Anderson said many homeless parents and students try to hide their troubling financial situation, challenging school staff to identify homeless students. Once they are identified, schools can provide kids with food and clothing, and provide parents with resources to find a job and a stable home.

“The teachers are the front lines,” he said. “There’s usually some type of sign — poor performance, sleeping in class, personal hygiene. ... But a lot of them come in and function with the best of them. You wouldn’t be able to tell.”

What does homelessness look like?
There are many faces of homelessness, and few match the stereotype of bearded panhandlers. Local school social workers report the vast majority of homeless students are “doubling up” and staying with family members or friends. Some stay in shelters, while a few live in motels or go without shelter.

“Some people by definition are homeless and they don’t even know it,” Anderson said.

Brooks said while homeless children always have been an issue in Gainesville, child homelessness is becoming more apparent.

“I think our schools may not have understood until now what homelessness really looks like and how broad that range is,” she said.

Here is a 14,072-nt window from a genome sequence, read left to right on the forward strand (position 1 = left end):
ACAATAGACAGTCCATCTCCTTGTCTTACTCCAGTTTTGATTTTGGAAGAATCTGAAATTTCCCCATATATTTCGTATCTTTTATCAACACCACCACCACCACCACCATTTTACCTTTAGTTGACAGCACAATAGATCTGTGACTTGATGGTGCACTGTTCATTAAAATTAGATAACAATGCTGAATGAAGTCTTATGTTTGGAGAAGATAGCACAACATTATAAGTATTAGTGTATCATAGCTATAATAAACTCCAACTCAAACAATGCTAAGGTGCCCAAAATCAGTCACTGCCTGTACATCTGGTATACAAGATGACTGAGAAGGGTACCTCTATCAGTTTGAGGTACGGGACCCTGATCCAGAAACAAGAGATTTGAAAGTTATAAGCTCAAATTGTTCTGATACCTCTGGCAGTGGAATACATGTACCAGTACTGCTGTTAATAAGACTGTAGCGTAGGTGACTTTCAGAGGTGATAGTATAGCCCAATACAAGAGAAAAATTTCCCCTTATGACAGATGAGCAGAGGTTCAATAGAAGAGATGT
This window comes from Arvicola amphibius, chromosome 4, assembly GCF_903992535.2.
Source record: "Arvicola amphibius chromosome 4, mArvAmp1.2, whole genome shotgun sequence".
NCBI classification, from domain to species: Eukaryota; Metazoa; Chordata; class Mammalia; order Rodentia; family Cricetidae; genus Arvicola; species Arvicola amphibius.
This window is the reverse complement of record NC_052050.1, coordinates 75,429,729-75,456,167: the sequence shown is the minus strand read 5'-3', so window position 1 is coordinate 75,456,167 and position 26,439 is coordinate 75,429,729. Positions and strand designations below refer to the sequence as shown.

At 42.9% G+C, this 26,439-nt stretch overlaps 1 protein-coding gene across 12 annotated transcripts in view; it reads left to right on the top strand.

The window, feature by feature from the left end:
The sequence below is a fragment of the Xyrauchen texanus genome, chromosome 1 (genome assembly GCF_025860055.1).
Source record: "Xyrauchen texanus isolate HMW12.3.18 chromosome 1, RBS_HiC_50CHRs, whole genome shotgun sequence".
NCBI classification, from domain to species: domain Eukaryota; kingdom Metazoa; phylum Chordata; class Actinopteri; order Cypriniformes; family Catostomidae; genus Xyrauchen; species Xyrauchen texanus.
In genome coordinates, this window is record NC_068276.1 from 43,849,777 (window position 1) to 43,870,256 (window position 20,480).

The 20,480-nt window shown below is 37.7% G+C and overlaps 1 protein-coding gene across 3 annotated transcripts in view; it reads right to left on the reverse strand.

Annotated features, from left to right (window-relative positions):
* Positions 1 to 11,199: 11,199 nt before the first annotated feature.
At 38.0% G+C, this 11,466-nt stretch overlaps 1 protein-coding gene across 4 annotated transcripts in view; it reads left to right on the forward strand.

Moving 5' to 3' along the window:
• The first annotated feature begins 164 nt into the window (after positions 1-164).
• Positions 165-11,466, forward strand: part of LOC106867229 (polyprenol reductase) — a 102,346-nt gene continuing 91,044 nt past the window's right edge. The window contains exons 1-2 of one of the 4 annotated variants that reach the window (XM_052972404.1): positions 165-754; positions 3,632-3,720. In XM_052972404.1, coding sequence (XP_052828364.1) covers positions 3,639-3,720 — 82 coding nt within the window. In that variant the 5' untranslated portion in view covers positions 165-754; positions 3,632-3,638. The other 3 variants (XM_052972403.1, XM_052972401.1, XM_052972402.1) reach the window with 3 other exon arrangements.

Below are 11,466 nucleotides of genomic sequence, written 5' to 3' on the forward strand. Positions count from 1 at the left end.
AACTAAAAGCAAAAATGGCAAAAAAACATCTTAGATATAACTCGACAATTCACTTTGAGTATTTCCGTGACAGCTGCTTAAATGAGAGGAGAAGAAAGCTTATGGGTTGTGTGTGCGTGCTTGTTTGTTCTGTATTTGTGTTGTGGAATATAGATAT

Salvation Army Capt. Jessica Williams said there are typically at least 15 children living in the Gainesville shelter’s six family apartments. A handful are school-aged and catch the bus to school each morning when it stops in front of the shelter, she said.

Hall County schools social worker and homeless liaison Dania Peguero said she is seeing a shift in the homeless population because of the economy. Before the recession, homeless cases were contained to certain neighborhoods, but that is no longer the case, she said.

The problem affects the young, the old, men, women, whites, blacks and Hispanics, social workers said.

Gainesville schools social worker Joyce Rucker said she is seeing homeless families who have lost jobs, collected unemployment and qualified for food stamps for the first time.

Sylvia Stoltzfus, executive director of My Sister’s Place, said the small Gainesville shelter has been overwhelmed by homeless families. Every month, the women and children’s shelter has turned away more than 100 people, many of them children, she said.
Stoltzfus said the agency has been serving some families in dire straits. She said the nonprofit recently served a family who had been living in a tent in the woods with two young children.

She said the shelter also has been housing families longer than the standard 90 days because of the poor job market.